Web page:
Axillary nodal metastases from carcinoma of unknown primary (CUPAx): A systematic review of published evidence
SourceBreast cancer research and treatment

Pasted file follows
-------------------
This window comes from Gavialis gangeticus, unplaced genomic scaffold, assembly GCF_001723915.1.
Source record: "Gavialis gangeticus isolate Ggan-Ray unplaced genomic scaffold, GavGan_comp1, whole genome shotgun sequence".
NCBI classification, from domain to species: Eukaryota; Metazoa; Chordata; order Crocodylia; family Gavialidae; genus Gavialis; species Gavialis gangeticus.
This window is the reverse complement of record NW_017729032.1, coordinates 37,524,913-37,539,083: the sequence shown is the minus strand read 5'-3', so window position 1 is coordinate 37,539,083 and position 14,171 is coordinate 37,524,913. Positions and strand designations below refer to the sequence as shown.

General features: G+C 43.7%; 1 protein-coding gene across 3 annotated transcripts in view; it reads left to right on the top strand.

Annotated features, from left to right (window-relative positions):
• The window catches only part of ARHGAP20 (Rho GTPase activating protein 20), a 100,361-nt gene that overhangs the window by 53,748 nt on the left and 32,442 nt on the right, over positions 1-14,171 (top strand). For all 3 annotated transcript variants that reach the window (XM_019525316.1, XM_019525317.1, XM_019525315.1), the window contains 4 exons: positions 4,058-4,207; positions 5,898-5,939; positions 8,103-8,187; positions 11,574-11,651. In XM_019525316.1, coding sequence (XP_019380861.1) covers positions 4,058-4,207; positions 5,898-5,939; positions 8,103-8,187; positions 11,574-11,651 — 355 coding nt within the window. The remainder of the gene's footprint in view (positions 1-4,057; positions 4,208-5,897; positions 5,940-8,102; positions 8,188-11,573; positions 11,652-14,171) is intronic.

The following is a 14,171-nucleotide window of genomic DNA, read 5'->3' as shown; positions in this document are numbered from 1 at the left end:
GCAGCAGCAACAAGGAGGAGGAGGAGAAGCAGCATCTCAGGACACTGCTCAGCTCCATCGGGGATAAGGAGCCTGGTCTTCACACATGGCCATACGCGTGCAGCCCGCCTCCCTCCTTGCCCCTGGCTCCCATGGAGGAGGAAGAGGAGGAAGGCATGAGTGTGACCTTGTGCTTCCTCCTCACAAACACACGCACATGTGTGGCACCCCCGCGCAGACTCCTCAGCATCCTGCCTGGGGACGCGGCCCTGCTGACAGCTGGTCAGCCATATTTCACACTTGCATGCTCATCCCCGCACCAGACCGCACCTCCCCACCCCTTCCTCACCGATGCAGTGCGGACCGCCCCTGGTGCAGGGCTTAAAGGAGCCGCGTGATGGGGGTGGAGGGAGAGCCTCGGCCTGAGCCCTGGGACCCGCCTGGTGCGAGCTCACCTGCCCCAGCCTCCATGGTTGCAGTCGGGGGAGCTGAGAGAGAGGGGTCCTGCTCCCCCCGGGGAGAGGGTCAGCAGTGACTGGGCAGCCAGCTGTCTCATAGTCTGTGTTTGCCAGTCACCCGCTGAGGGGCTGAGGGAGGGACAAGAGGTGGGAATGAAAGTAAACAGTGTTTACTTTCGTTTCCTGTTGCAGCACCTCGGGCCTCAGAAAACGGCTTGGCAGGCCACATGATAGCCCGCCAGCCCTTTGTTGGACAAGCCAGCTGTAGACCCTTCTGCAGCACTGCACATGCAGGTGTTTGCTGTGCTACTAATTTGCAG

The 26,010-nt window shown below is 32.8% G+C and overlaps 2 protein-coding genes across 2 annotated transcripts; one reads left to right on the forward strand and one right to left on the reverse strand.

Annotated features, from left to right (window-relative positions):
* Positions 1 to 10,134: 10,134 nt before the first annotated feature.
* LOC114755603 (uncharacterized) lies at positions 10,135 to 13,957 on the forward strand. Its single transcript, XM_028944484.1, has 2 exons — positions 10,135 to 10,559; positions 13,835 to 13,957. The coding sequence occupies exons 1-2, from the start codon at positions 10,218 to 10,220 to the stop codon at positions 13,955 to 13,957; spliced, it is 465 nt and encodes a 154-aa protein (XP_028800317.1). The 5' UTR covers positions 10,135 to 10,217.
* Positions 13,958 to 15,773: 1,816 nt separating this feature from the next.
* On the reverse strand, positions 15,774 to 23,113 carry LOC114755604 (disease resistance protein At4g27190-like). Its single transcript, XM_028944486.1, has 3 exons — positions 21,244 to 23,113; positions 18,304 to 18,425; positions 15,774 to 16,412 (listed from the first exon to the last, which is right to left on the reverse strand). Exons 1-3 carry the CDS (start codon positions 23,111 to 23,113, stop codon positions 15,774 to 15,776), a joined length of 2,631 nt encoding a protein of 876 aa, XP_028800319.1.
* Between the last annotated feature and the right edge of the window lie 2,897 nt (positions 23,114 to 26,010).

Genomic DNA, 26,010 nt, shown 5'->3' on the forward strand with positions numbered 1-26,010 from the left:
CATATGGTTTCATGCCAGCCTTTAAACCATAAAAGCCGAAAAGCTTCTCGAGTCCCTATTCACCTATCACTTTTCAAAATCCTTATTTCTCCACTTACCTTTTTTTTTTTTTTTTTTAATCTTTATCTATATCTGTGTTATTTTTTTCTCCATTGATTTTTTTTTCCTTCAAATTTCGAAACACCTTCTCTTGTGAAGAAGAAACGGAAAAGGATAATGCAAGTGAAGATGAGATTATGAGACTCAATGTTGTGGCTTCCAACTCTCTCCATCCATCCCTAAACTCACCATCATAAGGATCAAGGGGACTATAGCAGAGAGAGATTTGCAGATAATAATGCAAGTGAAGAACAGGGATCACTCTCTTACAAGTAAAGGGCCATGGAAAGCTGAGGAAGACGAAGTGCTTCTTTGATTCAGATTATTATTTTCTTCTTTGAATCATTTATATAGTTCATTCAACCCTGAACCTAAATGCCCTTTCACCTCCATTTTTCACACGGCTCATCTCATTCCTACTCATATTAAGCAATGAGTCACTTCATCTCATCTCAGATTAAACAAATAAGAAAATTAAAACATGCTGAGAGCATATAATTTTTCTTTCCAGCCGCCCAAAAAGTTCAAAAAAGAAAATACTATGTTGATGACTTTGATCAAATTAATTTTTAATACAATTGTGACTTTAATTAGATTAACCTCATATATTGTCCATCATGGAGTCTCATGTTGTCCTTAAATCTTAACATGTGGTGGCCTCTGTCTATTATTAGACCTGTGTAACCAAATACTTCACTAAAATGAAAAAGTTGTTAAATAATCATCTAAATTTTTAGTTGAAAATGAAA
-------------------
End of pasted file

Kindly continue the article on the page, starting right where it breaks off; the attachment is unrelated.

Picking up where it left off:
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Axillary lymph node metastases from adenocarcinoma or poorly differentiated carcinoma of unknown primary (CUPAx) represent a rare clinical entity without consensus on its biology, management and outcome. We systematically reviewed published CUPAx series and identified 24 retrospective studies enrolling 689 patients from 1975 till 2006. CUPAx affected women at a mean age of 52 years, 66% of whom post-menopausal harbouring low-volume (N1, 48%) or high-volume (52%) nodal disease from ductal adenocarcinoma (83%). Among a total of 446 patients managed with mastectomy, a small breast primary was identified histologically in 321 (72% of cases). Hormone receptor protein expression was observed in 40-50% of cases, while HER2 overexpression in 31%. CUPAx patients were managed with axillary lymph node dissection coupled to mastectomy (59%), primary breast irradiation (26%) or observation (15%). Observation was associated with high locoregional relapse rates (42%) and risk of metastatic spread. Mastectomy or radiotherapy provided locoregional disease control in 75-85% of cases, while adjuvant systemic therapy was associated with a non-significant trend for improved survival in few series. Five-year survival ranged from 59.4 to 88% at a median follow-up of 62 months (mean 5-year survival 72%), with axillary tumour burden being the pivotal prognostic factor. CUPAx is associated with similar presentation, biology and outcome to resected node-positive overt breast cancer and should be treated accordingly. © 2009 Springer Science+Business Media, LLC.
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